Rejected Dejected: Astros Waiting Around for MLB to Do Something About Jim Crane
Somebody finalize this deal already.
And knowing of the Rejected/Dejected shot, one can't help but wonder if, somewhere, some enterprising director has placed hidden cameras in the offices of Drayton McLane and Jim Crane, just waiting for that moment when Bud Selig finally gets off his ass and makes the call that pretty much every baseball fan in the country knows is coming. That phone call saying that MLB has voted down Crane's purchase of the Astros from McLane. One can't imagine a more appropriate Rejected/Dejected shot.
Drayton McLane is still claiming that the sale will be approved by MLB soon. Of course, he's been making such proclamations since June. But as time passes, as more and more of the details of Jim Crane's personal and business life become exposed to the public, as more and more of the details of the financing plan become public, the more likely it becomes that MLB and Bud Selig are looking for some kind of nice way to tell Crane to take his money and go home.
Maury Brown, who writes for the Biz of Baseball blog and Forbes.com, has done most of the damage to Crane's attempt at the purchase. Word is that MLB was well aware of the EEOC problems, and was willing to overlook those. And word is that MLB was aware of the problems arising from Crane's divorce. They were even willing to overlook the debt-laden financing plan being advanced by Crane and his partners to purchase the team. But when Brown came out with the story of Crane's war profiteering, something of which MLB was previously unaware, then MLB finally, or so it appears, decided that that was just too much baggage.
While McLane appears to be sticking beside Crane, the rumors are out there that Selig has already informed Crane that his bid has been rejected. But while MLB is denying this, they are also refusing to state when a vote will occur.
So just what is going on with the deal? There's endless speculation, and unless one has a direct line to Bud Selig, no one really knows. Perhaps Selig's trying to help his buddy Drayton out and seeking some way to get the other owners to approve this deal. Why would the other owners be hesitant about this deal? Well, there's the current mess that is the Los Angeles Dodgers and that team's shattered ownership, which is being contested in divorce court and which has revealed the whole McCourt ownership deal to be a bit of a scam. And there are the problems with the New York Mets ownership, an ownership which is caught up in the Bernie Madoff dealings. And with the Dodgers and San Diego Padres ownership being torn apart by nasty divorces over the past decade, perhaps the owners just don't want to have this same thing with the Astros.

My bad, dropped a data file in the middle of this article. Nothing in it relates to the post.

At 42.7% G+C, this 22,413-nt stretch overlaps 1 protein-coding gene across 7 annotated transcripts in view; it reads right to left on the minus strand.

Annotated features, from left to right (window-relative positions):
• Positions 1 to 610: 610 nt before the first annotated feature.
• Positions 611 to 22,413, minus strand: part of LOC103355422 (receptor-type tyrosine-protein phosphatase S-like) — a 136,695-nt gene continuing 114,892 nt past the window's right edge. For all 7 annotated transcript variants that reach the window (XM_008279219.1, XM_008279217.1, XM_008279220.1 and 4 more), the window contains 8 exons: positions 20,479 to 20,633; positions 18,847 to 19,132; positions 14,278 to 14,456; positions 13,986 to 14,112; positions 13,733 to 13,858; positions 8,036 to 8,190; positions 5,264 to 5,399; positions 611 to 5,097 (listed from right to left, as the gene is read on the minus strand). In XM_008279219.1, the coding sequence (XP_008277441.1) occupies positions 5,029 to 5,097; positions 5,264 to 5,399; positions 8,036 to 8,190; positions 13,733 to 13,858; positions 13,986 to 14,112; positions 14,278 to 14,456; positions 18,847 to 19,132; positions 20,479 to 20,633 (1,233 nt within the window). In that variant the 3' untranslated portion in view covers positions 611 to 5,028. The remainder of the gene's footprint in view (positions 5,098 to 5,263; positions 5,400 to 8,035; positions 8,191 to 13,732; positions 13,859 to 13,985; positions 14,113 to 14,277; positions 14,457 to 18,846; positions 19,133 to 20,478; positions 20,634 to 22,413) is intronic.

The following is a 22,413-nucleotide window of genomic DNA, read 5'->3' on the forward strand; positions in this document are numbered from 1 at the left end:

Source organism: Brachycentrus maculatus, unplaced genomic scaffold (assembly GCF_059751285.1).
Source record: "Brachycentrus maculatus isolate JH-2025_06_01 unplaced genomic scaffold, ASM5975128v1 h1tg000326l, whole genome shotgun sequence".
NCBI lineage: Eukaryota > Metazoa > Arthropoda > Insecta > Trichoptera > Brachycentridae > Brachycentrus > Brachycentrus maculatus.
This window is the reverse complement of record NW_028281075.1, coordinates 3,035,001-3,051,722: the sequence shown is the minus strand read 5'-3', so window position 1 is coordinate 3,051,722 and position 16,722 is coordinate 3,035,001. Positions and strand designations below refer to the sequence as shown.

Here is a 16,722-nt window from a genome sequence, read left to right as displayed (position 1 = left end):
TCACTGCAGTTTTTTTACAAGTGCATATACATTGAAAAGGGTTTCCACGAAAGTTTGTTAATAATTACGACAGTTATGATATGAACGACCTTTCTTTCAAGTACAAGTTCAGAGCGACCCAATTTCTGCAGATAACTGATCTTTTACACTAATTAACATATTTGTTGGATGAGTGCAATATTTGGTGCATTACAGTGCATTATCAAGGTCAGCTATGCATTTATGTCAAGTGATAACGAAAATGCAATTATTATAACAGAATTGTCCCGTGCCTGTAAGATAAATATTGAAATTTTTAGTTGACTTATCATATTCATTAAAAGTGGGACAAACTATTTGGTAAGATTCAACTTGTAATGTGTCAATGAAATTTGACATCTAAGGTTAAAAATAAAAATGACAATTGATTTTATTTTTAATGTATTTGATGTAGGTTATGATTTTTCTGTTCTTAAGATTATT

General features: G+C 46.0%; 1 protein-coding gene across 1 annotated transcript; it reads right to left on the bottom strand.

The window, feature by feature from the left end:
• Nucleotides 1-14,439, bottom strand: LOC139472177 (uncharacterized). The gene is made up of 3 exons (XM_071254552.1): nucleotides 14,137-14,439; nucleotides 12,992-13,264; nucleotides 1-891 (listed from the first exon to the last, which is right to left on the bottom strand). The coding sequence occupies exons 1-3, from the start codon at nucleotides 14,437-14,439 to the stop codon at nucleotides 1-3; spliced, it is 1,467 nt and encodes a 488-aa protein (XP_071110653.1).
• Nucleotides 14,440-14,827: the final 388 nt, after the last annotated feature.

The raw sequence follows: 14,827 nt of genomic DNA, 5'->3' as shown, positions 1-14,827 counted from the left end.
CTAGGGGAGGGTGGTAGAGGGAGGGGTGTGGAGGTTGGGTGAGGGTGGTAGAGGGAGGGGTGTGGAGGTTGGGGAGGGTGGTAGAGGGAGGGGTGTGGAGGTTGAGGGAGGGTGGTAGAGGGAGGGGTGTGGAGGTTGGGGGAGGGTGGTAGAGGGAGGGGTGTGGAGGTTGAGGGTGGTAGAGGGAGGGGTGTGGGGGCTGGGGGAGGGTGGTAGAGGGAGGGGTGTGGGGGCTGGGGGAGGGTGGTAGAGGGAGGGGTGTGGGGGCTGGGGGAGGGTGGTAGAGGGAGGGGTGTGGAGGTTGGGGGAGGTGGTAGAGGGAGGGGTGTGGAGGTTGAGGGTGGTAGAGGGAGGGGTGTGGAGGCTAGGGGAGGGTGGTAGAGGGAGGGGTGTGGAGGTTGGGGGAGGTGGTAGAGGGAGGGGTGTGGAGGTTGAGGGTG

Selig and MLB just can't keep letting this thing hang out there. At some point they've got to act. Perhaps Selig is waiting for Crane to get the message and back out. But if Crane hasn't gotten the message yet, is he ever going to get it? So it's all going to come up to Selig to get the vote done and get this deal approved or not approved.
Because until he does something, the Astros are a team stranded in limbo. It's pretty obvious that McLane wants out, and in many ways, it's not fair for him to have to keep spending money on a team he believes that he has sold. If it's not sold, then MLB should let McLane know so that he can get back to trying to find other parties to buy the team.
There was a late entrant into the sweepstakes to purchase the Astros. The father of Tampa Bay Rays GM Andrew Friedman was supposedly heading up a group to purchase the team if the Crane deal fell through. And maybe Selig should let the deal fall through so that McLane can start dealing with that other group and try to get a deal done.
It's a wonder that Crane has gotten this far in his attempt to buy the team. It's a wonder that, after he backed out of a deal with McLane in 2008 to purchase the team, McLane would even deal with him again. It's a wonder that with all of his baggage MLB hasn't already nixed the deal. But it's a situation that needs an end point, and that end point needs to be soon.
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